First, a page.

"Unfair treatment of a worker because of their sex could lead to a sex discrimination claim, for example if an employer treats a woman's menopause or perimenopause symptoms less seriously than it would a male worker's health condition when considering a drop in job performance."

Disability discrimination

"A disability is a physical or mental impairment that has a substantial and long-term adverse effect on a person’s ability to carry out normal day-to-day activities. This is a broad definition and a worker's menopause or perimenopause could potentially be regarded as a disability. If a worker has a disability, an employer must consider making changes to reduce or remove any disadvantages the worker experiences because of it (i.e. reasonable adjustments)."

Age discrimination

"Workers are protected against unfair treatment because of their age. This may include unfair treatment of workers because they are going through the perimenopause or menopause."

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Will menopause leave become an official policy?

"Existing legislation protects people from discrimination based on sex, age and disability, but several calls have been made for further measures, including a workplace menopause policy," Neha tells us. "In August 2021 an announcement by Caroline Nokes, Chair of the Women and Equalities Committee, confirmed that the issue of women’s rights with regards to the menopause are high on the agenda. Ms Nokes confirmed that she would not rule out recommending changing equality laws to provide better protection for menopausal women."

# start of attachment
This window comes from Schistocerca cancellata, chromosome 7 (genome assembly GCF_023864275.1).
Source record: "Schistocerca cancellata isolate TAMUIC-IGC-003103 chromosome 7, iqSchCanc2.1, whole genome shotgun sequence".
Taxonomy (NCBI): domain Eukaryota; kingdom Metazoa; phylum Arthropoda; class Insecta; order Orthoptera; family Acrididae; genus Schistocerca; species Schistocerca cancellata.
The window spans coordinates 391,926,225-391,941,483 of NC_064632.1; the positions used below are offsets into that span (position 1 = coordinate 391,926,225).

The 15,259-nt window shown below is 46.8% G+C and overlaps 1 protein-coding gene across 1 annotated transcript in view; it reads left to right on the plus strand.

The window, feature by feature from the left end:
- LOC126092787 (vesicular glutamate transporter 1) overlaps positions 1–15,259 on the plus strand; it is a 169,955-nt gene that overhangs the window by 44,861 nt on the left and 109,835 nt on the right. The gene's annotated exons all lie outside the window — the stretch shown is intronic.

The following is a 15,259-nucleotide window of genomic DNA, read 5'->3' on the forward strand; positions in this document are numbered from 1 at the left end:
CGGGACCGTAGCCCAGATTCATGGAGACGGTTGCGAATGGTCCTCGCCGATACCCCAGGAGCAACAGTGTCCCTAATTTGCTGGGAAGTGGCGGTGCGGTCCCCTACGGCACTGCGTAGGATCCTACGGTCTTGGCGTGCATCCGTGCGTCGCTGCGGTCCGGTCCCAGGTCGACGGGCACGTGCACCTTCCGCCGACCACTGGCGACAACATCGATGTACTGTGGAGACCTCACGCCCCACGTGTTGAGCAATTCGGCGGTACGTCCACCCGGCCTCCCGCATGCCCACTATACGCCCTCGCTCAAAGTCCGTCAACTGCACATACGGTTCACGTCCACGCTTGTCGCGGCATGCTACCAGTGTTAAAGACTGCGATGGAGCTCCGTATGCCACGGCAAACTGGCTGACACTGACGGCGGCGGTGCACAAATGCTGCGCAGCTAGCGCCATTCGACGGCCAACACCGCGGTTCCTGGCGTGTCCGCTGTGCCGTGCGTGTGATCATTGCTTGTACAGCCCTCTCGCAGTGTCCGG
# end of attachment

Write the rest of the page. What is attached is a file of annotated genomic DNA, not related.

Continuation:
READ: Davina McCall shares glowing make-up free selfie with important menopause message

How much absence are you allowed for menopause?

Neha explains: "As the menopause is long term and affects everyone differently, managing absence from work should be handled sensitively. It is a good idea for employers to talk to staff about any reasonable adjustments that could help them do their job. Staff should also be given a reasonable amount of time to adjust to any changes made. When someone is off sick because of the menopause, the employer should record these absences separately from other absences. This is because there may be times when it could be unfair or discriminatory to measure menopause-related absence as part of the person's overall attendance record.